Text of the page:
What is mitral valve regurgitation?
Mitral regurgitation, sometimes called mitral incompetence or insufficiency, is a heart valve malfunction and disorder.
The most prevalent type of heart valve disease, it occurs when the mitral valve does not shut properly during the cardiac cycle due to a physical abnormality, allowing blood to leak back (regurgitate) into the left atrium.
What happens in people with mitral regurgitation?
As a consequence, when the heart beats and the mitral valve closes after blood has passed through it, the valve does not form a tight seal, allowing blood to trickle back into the left atrial chamber to some degree. This often causes symptoms and complications.
How is MR classified?
Mitral valve regurgitation is medically categorized as either primary or secondary. Primary (organic) mitral regurgitation is regurgitation that occurs due to a problem with the valve, while secondary (functional or ischaemic) MR occurs due to dysfunction of the left ventricle.
With secondary regurgitation, the left ventricle normally dilates due to dilated cardiomyopathy, causing the mitral annulus to stretch and the papillary muscles to move out of place.
Is mitral valve regurgitation a progressive disease?
Yes. There are three clinical phases: acute, chronic compensated, and chronic decompensated.
Acute mitral regurgitation – usually the result of one or more ruptured chordae tendinae or papillary muscles – tends to occur suddenly and is a medical emergency.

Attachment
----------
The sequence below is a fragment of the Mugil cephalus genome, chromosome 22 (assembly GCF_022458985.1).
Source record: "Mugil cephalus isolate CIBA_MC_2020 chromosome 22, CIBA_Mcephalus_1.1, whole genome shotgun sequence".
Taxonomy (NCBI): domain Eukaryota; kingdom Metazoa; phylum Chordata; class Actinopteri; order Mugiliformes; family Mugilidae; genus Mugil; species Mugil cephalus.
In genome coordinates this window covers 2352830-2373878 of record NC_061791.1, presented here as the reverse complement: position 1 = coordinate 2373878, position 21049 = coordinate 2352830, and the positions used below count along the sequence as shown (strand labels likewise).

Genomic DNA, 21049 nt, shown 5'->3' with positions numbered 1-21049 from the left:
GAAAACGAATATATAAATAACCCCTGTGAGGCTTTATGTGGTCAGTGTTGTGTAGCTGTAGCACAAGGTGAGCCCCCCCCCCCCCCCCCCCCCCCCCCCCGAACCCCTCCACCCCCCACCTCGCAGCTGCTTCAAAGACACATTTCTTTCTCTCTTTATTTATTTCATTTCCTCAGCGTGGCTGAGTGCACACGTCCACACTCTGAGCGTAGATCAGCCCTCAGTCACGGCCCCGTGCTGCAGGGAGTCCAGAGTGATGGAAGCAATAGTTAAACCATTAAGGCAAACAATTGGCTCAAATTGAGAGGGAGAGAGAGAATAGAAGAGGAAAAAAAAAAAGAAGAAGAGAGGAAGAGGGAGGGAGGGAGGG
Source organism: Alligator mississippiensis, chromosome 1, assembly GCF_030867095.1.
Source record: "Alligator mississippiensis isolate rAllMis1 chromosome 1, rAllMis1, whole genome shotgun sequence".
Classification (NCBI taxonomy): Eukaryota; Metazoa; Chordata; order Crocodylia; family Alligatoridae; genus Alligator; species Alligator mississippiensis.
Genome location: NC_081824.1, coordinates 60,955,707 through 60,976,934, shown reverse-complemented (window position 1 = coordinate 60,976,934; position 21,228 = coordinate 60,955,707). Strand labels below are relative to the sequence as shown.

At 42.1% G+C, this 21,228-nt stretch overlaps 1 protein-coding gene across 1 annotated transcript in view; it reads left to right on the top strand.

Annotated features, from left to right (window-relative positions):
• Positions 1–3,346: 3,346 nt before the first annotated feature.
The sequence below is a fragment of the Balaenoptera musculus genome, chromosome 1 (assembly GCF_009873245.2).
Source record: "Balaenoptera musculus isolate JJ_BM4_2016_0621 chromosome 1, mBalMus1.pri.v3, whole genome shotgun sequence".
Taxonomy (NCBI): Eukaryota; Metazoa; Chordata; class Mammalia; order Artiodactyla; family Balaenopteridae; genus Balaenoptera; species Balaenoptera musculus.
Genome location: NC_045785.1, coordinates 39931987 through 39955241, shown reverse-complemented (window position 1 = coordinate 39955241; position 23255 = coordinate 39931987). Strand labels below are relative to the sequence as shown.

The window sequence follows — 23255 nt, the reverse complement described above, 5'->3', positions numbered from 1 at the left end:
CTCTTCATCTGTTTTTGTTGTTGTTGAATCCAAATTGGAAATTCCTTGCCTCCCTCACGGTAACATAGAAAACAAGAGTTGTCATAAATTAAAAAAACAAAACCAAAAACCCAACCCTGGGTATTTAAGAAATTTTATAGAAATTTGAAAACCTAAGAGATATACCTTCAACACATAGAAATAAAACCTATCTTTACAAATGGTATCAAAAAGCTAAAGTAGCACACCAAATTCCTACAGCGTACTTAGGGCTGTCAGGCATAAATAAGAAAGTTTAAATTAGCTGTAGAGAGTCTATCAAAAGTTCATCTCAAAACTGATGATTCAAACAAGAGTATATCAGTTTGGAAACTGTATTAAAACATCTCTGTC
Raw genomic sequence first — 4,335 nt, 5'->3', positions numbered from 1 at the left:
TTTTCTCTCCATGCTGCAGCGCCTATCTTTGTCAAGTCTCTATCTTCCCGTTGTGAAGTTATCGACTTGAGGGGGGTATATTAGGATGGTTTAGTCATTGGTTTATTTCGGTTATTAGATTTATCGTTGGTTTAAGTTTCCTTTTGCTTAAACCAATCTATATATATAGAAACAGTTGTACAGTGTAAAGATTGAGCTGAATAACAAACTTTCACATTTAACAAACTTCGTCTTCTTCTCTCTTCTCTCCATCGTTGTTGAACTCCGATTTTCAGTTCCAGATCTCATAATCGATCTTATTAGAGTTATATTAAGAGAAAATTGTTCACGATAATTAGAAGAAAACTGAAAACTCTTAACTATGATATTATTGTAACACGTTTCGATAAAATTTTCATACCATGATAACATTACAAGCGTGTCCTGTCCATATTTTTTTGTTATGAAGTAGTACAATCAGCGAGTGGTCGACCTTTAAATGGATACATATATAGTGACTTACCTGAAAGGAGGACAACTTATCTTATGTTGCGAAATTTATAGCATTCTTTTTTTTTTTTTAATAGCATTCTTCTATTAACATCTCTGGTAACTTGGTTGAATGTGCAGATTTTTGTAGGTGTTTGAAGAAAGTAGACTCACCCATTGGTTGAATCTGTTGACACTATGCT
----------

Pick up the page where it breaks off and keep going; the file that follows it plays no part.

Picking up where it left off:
If it develops slowly, however, or if it cannot be managed with treatment, then the patient enters the chronic compensated phase. In this phase, the left ventricle and atrium naturally enlarge as a compensation response, improving forward cardiac output and relieving pulmonary congestion and symptoms.
Eventually, the patient will enter the chronic decompensated phase, where the ventricle and mitral annulus dilate and pulmonary congestion reoccurs. The degree of regurgitation generally worsens and the patient experiences symptoms of congestive heart failure.
What are the symptoms of mitral regurgitation?
Symptoms may vary, depending on the phase and individual.
Patients in the acute phase typically experience heart failure symptoms, such as dyspnea (shortness of breath), paroxysmal nocturnal dyspnea (severe dyspnea attacks at night), orthopnea (dyspnea when lying flat), and heart palpitations. Cardiogenic shock can occur if chordae tendinae or papillary muscles rupture.
Patients in the chronic compensated phase often do not experience symptoms at all. They are able to exercise and perform physical tasks as a healthy person would. When the patient enters the chronic decompensated phase, which can take years, one may experience exercise intolerance, dyspnea, orthopnea, atrial fibrillation (abnormal heart rhythms), palpitations, angina, fatigue, and syncope (fainting). A heart murmur can normally be heard in MR patients.
What causes mitral valve regurgitation?
Mitral valve prolapse, which often results from myxomatous degeneration, is the number one cause of primary MR. Other causes include ischemic heart disease, heart attacks, rheumatic fever, and marfan’s syndrome. There also appears to be a connection between mitral regurgitation and diseases like ehlers danlos syndrome, down syndrome, and osteogenesis imperfecta.